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The scientific work conducted at the MRC Mitochondrial Biology Unit has served as inspiration for public exhibitions through engagement with artists and designers. Visualization is an integrated part of our research process, and even though we produce state-of-the-art images for scientific use and for journal publications, we strongly believe that through engagement with artists and designers we form valuable ways of making the microscopic world more understandable to a wider public. At the MRC Mitochondrial Biology Unit we are very aware of the importance of artistic interpretation of our scientific ideas and results, and we are highly committed to this kind of public engagement. We have had a considerable degree of success in collaborating with artists and designers, and new projects are already being planned.
One of the resources for the Design4Science exhibition, curated by principal lecturer Shirley Wheeler (Faculty of Arts, Design and Media, University of Sunderland), and now displayed at the Medical Museion at the University of Copenhagen, was the scientific results produced by John Walker on the ATP synthase. The exhibition is a mixture of the results from a national (British) design contest, commissions from professional designers, and original work done by scientists ranging from scientific hand drawn illustrations through to three-dimensional imagery. Designers were given the option to respond creatively to one of five important scientific breakthroughs arising from the work of molecular biologists. The internationally acclaimed young glass artist, Colin Rennie, made a representation of ATP synthase. By using a powerful water-jet cutter Rennie recreated the three-dimensional structure of the molecule in a 780-kilogram cube of glass layers measuring 1 metre across.
Travelling around Britain and Scandinavia the exhibition has reached a large and diverse audience.
Nature wrote about Rennie's ATP synthase glass model: "Wandering around the well-known protein and virus models that resulted, one much more recent piece stands out: a dizzying ghost of a protein molecule mounted in a block of glass." (Nature, 2008 452:155)
Inspired by the structure of the G-Surface or Gyroid a design was made by Loop.pH for the launch of the Mitochondrial Biology Unit on April 1, 2009. The structure was discovered in the early 1960s by Alan Schoen and is commonly found in liquid crystals and polymers and, although being much more periodic, shares one essential characteristic with mitochondria: it describes a complex membrane that elegantly bisects space.
Loop.pH’s artworks investigate how scientific discoveries on a molecular level can be scaled up to architectural dimensions. The three dimensional model or space aids the understanding of complex form and enables a conversation about structure across different fields of art and science. Metabolic Media is the result of a collaboration between John Walker and the designers Rachel Wingfield and Mathias Gmachl, both from the design group Loop.pH. The design is inspired by the making of ATP and the scientific discoveries by John Walker. It is a mixture of woven and modular architectural structures, growing food plants, and solar cells.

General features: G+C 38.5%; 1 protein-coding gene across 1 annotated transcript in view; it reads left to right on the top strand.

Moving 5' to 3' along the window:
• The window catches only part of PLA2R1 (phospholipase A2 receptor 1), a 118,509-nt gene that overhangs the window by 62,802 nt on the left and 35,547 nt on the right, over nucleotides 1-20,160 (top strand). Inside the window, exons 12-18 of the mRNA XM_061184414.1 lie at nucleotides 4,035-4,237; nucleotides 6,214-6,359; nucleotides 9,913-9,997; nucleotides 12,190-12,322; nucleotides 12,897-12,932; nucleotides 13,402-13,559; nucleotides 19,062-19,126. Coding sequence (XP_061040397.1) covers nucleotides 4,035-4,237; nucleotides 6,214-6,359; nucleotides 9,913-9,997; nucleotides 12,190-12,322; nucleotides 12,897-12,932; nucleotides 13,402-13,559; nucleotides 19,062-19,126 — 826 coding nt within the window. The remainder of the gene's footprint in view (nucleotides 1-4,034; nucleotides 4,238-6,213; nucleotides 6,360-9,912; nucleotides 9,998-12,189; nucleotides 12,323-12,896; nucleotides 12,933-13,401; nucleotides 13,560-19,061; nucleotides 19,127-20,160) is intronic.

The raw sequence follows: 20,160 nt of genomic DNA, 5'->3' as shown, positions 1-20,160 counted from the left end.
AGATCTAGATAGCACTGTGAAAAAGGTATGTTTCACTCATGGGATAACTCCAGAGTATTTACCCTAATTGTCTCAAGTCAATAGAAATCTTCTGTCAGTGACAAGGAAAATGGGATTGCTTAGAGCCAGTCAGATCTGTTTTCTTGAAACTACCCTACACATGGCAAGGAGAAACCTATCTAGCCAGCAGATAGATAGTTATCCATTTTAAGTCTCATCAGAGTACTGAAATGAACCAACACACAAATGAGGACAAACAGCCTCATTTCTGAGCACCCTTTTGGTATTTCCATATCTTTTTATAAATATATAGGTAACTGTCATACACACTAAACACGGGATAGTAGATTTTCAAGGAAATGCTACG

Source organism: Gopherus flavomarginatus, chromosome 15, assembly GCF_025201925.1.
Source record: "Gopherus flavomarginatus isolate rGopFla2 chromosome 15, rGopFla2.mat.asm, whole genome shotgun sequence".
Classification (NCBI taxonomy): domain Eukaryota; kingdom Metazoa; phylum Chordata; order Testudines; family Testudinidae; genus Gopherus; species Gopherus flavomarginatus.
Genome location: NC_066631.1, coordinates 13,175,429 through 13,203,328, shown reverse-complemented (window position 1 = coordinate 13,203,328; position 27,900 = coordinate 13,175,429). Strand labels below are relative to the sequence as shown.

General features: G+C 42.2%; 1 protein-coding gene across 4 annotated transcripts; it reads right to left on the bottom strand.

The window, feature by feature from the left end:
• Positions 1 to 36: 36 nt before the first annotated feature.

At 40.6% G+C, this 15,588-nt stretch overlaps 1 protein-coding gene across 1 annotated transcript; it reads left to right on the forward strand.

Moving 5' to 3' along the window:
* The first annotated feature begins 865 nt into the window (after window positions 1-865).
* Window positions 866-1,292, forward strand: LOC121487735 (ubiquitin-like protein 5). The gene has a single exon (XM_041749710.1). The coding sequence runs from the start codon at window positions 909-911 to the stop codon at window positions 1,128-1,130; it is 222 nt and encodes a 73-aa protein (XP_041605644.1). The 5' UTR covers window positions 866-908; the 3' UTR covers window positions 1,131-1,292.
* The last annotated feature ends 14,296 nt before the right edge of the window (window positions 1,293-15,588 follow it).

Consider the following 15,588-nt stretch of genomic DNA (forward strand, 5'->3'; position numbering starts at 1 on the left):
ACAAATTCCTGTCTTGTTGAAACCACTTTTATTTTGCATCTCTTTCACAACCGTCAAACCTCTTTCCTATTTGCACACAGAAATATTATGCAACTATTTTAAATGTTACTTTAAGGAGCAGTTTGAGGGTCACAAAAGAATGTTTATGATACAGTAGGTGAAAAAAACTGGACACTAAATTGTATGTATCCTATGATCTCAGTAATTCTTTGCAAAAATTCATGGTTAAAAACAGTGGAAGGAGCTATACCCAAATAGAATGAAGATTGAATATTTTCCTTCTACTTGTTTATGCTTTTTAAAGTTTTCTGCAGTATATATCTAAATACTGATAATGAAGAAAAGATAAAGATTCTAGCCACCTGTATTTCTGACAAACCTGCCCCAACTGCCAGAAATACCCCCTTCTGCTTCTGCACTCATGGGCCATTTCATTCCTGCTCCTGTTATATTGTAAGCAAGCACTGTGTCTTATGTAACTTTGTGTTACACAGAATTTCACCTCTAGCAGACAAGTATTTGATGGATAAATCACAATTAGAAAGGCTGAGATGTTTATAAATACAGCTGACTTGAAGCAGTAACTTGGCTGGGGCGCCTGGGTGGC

Metabolic Media is part of the larger project Nobel Textiles – a larger collaboration between Nobel Laureates and researchers/designers from the University of the Arts London, Central Saint Martins College to create fabrics inspired by the scientific discoveries made by the Nobel Laureates. The work was exhibited as part of London Design Festival during September 2008 at the ICA and Saint James Park.
The Mitochondrial Biology Unit participates in the Cambridge Science Festival every year, and staff and students participating in the development of posters and events is very enthusiastic about it. As something new the posters this year was based on a highly visual design clearly emphasizing the importance of visuals in the research process as well as in the communication process. The posters explains how the body uses energy stored in food to produce ATP. To show how this works in principal, visitors were invited to try a special built bike to fill a cylinder with liquid and subsequently choose an apple or a malteser to cover the immediate energy consumption caused by powering the bike.
Marjorie Mikasen, an American artist who belongs to the “hard-edge” school of acrylic painting, attended a lecture given by John Walker in Lincoln, Nebraska and was inspired by the scientific results in ATP synthase to make the painting “Motive Force”. Marjorie takes her inspiration from science and technology, and her work has been widely exhibited in the United States and has been seen for example, at The Museum of Modern Art (MoMA) in New York.
The Mitochondrial Biology Unit is one of two main partners in a project that analyses how visualization is used in the creative process of scientific research and communication and, in the end, what makes a good scientific image. The objectives of this project is 1) to formalise ways of keeping the researchers in control through all stages of the scientific knowledge production by optimising the means of visual communication; and 2) in popular contexts, to analyse what makes a good image. Dealing with these problems is highly significant in order to make visual communication a matter of conscious choice, based on more than mere tacit conventions, and thus improve general communicative skills among researchers working on three-dimensional molecular structures.